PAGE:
Academic journal article The Journal of Southern History

Arredondo: Last Spanish Ruler of Texas and Northeastern New Spain

Academic journal article The Journal of Southern History

Arredondo: Last Spanish Ruler of Texas and Northeastern New Spain

Article excerpt

Arredondo: Last Spanish Ruler of Texas and Northeastern New Spain. By Bradley Folsom. Latin American and Caribbean Arts and Culture. (Norman: University of Oklahoma Press, 2017. Pp. xii, 324. $29.95, ISBN 978-0 8061-5697-2.)

The best biographies not only depict the larger world through the life and times of their subject but also get into their subject's head, providing readers with a strong acquaintance with a specific individual. Arredondo: Last Spanish Ruler of Texas and Northeastern New Spain, by historian Bradley Folsom, offers such a window into the turbulent last days of Spanish rule in northeastern New Spain through his examination of the controversial Joaquin de Arredondo, commandant general of the Eastern Internal Provinces. Folsom's study reveals the pivotal role that Arredondo and the region he commanded, which encompassed Coahuila, Texas, Nuevo Santander (since renamed Tamaulipas), and Nuevo Leon, played in subduing revolution-minded insurrectionists and foreign invaders. Arredondo's methods, however, cast a pall over his contemporary and historical reputation, which the author seeks to explain but not to whitewash.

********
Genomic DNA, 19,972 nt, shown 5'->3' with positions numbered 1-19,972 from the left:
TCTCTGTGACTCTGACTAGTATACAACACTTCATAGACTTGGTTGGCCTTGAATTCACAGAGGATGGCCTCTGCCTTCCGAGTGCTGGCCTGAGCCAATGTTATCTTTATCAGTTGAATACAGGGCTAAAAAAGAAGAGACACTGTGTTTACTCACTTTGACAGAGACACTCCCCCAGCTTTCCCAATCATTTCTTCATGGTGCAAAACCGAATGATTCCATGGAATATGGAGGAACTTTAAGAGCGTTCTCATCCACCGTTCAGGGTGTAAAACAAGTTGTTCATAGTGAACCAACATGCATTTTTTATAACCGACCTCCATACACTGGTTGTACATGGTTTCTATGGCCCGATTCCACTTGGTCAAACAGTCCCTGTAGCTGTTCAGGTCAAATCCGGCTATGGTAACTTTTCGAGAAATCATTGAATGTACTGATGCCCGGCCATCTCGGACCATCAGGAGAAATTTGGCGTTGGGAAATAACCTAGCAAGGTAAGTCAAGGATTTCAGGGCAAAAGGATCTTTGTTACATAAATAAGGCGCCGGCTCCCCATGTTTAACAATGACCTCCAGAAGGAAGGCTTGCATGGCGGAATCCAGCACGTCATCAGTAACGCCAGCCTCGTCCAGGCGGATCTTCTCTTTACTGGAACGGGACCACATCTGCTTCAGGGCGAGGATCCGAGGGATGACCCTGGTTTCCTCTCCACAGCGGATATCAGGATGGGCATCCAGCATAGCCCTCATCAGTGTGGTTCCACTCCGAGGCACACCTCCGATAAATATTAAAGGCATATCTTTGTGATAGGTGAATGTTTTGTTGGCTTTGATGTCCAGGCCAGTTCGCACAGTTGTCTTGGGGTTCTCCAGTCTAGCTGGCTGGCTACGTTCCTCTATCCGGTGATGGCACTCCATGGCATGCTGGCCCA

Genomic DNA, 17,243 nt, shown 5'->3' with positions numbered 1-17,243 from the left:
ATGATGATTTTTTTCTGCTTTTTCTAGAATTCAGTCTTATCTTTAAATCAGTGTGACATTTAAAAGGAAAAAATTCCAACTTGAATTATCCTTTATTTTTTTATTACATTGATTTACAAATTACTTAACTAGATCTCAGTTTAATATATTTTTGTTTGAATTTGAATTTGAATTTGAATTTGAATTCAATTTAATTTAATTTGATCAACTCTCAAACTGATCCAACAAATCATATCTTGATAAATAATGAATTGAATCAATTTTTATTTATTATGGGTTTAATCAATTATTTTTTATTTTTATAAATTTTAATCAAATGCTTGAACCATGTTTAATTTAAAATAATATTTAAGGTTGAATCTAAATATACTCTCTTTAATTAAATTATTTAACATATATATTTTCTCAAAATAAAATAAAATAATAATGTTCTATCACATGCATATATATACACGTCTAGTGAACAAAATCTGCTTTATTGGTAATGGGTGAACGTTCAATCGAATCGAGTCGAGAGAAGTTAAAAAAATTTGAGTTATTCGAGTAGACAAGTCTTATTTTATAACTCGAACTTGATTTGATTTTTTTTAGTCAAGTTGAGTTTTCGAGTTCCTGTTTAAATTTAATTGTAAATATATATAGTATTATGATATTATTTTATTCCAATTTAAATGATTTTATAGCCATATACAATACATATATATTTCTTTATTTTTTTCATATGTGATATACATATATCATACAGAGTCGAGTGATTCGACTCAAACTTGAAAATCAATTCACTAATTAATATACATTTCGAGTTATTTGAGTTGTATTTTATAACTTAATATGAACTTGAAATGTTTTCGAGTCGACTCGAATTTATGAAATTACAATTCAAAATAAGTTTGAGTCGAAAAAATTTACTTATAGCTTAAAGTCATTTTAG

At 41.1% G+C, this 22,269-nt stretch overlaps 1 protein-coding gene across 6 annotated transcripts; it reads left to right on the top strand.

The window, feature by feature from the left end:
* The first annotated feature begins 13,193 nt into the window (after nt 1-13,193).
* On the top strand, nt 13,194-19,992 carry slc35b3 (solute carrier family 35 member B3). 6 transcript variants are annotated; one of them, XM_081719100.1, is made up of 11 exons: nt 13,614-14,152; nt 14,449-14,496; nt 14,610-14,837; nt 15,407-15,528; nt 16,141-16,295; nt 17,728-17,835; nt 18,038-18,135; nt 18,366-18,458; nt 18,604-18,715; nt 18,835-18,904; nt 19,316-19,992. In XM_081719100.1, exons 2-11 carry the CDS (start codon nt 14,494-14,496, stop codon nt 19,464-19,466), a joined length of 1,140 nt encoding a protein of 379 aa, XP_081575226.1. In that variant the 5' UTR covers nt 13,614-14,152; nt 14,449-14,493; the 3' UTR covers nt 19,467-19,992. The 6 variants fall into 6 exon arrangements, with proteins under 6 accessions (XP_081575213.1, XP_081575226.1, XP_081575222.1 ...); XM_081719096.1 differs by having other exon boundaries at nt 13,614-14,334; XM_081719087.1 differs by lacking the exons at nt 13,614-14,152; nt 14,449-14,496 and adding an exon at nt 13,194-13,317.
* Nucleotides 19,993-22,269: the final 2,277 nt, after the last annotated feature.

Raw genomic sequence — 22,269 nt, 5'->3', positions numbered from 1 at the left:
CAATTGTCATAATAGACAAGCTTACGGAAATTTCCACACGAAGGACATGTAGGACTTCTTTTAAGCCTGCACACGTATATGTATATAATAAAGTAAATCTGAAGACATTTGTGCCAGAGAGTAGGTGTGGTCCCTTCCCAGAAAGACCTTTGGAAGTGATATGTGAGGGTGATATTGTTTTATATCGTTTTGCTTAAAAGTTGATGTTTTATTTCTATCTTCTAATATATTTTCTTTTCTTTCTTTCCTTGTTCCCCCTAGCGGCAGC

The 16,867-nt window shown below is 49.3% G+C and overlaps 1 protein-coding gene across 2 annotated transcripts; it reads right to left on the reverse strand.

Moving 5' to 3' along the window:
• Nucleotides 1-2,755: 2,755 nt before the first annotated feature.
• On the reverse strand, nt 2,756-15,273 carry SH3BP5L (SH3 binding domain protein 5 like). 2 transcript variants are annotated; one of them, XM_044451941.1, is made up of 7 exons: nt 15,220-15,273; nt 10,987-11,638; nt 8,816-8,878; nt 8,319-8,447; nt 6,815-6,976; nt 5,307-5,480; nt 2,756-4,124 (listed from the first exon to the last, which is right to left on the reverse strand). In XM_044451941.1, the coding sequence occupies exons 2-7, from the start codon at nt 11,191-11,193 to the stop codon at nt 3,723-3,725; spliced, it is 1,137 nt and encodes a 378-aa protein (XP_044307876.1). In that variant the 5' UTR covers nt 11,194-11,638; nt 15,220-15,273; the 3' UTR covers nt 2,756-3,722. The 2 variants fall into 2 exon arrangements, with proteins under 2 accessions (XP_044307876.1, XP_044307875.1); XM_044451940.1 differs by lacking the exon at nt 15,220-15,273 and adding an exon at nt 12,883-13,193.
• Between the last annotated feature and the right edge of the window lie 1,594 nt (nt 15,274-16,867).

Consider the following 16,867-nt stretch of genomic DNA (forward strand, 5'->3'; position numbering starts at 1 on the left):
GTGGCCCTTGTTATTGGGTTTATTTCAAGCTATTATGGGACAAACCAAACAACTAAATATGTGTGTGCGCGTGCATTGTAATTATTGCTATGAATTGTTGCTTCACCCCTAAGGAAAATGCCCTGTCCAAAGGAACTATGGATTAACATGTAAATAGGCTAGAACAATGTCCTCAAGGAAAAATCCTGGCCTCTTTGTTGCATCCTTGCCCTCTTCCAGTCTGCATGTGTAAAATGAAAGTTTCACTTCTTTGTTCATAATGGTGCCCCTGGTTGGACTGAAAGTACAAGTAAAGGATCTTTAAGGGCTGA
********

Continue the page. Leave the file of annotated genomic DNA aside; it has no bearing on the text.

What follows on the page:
Folsom's thoroughly researched monograph brings together abundant primary and secondary sources, including scholarship both recent and over a century old from a variety of historical fields, all united in the person of Joaquin de Arredondo, Spanish descendant of an illustrious family and son of Nicolas Arredondo, a viceroy of the Rio de la Plata region of South America. His father's approach to rule influenced the son, as did his education in a Spanish military college. The younger Arredondo moved up quickly through the military ranks, seeking advantage and promotion through every means that presented itself. Folsom weaves together nebulous strands of extant documents to present as complete a portrait of Arredondo as sources allow, showing that Arredondo was fixated on his own advancement and convinced of the superiority of his own policies, no matter how they deviated from his superiors' orders. The unintended consequences of Arredondo's stubbornness devastated New Spain's northeastern region for decades. His decision to disarm all civilian residents of Texas after the battle of Medina in 1813, for example, left them defenseless against increasing raids by Comanches and Lipan Apaches. Much of the population of the Eastern Internal Provinces lost their weapons because of taxes Arredondo imposed, leaving them susceptible to attacks as well. …

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